Despite this, the courses on the Minato site make learning with Marugoto so much easier. All the recordings are bundled up into the exercises so I didn't need to search my computer for the correct audio file. I could also repeat exercises over and over without seeing what I had written before in order to practice specific concepts as much as I would like or need.
The other exercises I really found helpful were the writing exercises. I would write the exercises out by hand and bring them to meetup or post photos of them to Discord for corrections. This helped accomplish at least three things: handwriting practice, vocabulary practice and grammar practice. My son doesn't write Japanese by hand so my daughter-in-law was ecstatic when she saw me practicing mine. I have to admit, I think this practice helped me appreciate writing more and helped me recognize the shapes of kanji better.
There's no way I would've made it this far without Marugoto. This and more are why I highly recommend it.
Another great thing about the Minato courses is that you have six (6) months to finish each one. The A2 books are divided into four (4) courses so that gives us two years to complete all of the A2 coursework. This is more than enough time to complete them. I even went to Japan for almost two months in the middle of one of the courses and still finished it with time to spare although it was a push because I was away and the material was getting more difficult.
The 6-month deadline is terrific incentive to finish a course. If you don't finish it within six months, the course ends and you lose all the work you did forever. That means, if you repeat a course, you need to do all the work you did before all over again. At least I think this is what happens. I was too motivated to finish to find out for myself.
At the A2B1 level, I was back on my own searching for the audio files and what not but I was very fortunate. Around this time, covid-19 struck so our meetups went virtual. We found that it was a little difficult sustaining a Japanese conversation for two hours. Even the German group to which I belong found it difficult for an hour and most of them are fluent. So when Mike asked where I was in Marugoto and then suggested that we work on it in meetup, I was elated. It's wonderful to be working on Japanese together with other people. It not only makes learning more fun, but it also provides a common goal to reach.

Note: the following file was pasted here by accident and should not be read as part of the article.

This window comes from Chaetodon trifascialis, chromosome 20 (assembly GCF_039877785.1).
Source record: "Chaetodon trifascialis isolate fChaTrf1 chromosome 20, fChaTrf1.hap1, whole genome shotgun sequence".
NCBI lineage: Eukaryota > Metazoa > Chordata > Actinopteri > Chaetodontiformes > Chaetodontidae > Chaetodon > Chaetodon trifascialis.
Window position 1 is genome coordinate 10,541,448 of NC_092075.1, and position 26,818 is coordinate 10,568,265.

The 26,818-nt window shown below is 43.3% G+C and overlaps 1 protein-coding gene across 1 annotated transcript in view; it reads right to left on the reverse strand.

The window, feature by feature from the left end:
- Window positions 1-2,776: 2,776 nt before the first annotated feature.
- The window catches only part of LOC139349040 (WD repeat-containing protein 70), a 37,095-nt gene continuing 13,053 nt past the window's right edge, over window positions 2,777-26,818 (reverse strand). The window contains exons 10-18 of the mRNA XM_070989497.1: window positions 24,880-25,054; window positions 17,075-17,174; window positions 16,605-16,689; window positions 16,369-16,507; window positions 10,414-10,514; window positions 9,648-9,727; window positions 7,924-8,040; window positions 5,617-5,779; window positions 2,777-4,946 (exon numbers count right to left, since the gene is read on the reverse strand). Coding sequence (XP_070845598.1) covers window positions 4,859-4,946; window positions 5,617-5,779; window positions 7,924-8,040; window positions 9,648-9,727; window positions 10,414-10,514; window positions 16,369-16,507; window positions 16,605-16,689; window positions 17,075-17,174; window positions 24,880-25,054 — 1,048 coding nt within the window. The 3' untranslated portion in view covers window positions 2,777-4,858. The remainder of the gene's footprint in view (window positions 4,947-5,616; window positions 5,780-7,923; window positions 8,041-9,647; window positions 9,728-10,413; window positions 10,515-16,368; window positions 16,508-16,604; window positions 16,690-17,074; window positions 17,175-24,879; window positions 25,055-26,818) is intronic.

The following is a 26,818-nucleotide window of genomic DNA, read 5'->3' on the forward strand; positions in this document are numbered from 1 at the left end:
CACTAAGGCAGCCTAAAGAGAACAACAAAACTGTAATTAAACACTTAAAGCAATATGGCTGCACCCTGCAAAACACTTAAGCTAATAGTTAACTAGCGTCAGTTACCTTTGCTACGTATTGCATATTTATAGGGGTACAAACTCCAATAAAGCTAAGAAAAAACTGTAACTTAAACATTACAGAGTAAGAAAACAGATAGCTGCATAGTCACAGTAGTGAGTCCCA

After Genki, Marugoto seemed like a breeze. As I said earlier, I finished the A1 books in three weeks after getting stuck on chapter 7 of Genki I. Somewhere around the second set of books for Marugoto A2, I started to wonder why we were learning certain grammar points. I could do them but I wasn't clear as to when or why to use them. The reasons given seemed too subtle or too specific for me. For a change of pace, I opened up Genki I again. I figured out where I left off and played the audio file for the dialogue which started the chapter. I was so amazed: I could understand it now. Sometimes it's difficult to gauge how far you've come along in studying a language but this made it so clear. I no longer felt as if the Japanese spoken in the Genki recording was too fast. In fact, I thought it was a little slow. I could tell that the Japanese spoken in Marugoto was becoming a little faster but I had no idea just how fast. Thank you, Marugoto!
While the speed at which Japanese is spoken becomes subtly faster from Marugoto A1 to A2B1, the speed jumps up a notch or two in the B1-1 book. We're now working sometimes on the B1-1 book in meetup and both Mike and I need to listen to the audio files several times in order to understand what's being said. While these times remind me that I still have a long way to go to become proficient, I'm also glad that Marugoto thinks we're capable of listening to faster spoken conversation.
Along with the quantum jump in conversation speed, the amount of vocabulary also goes up seemingly exponentially in the B1-1 book. I have added each unique word from the vocabulary lists to my Anki deck thereby adding over 1,000 new words in the process. I'm only at Topic 2, Part 2, and there are a total of nine (9) topics with five parts apiece.
Luckily, the grammar in B1-1 doesn't appear to have increased exponentially. Around the same amount is introduced as in previous books. I could be wrong. I could be overwhelmed by the number of new vocabulary and the lightning speed at which the conversations are spoken but I don't think so.
You can buy the Marugoto books at the Japan Language Center. The prices are the best here and shipping is timely and reasonably priced. Sometimes they run specials where shipping is free but for the 7-day or ground delivery, it was only $5 when I shopped there less than a month ago. Even with additional shipping costs, the price for books is far less than anywhere else.
My daughter-in-law had the Marugoto A1 books because she used to teach Japanese to English speakers. She said most of her students preferred Marugoto over Genki. I've come to like and appreciate both after almost two years of not using Genki. I'm now on Chapter 23, the last chapter of the Genki series. There's no way I would've made it this far without Marugoto. This and more are why I highly recommend it.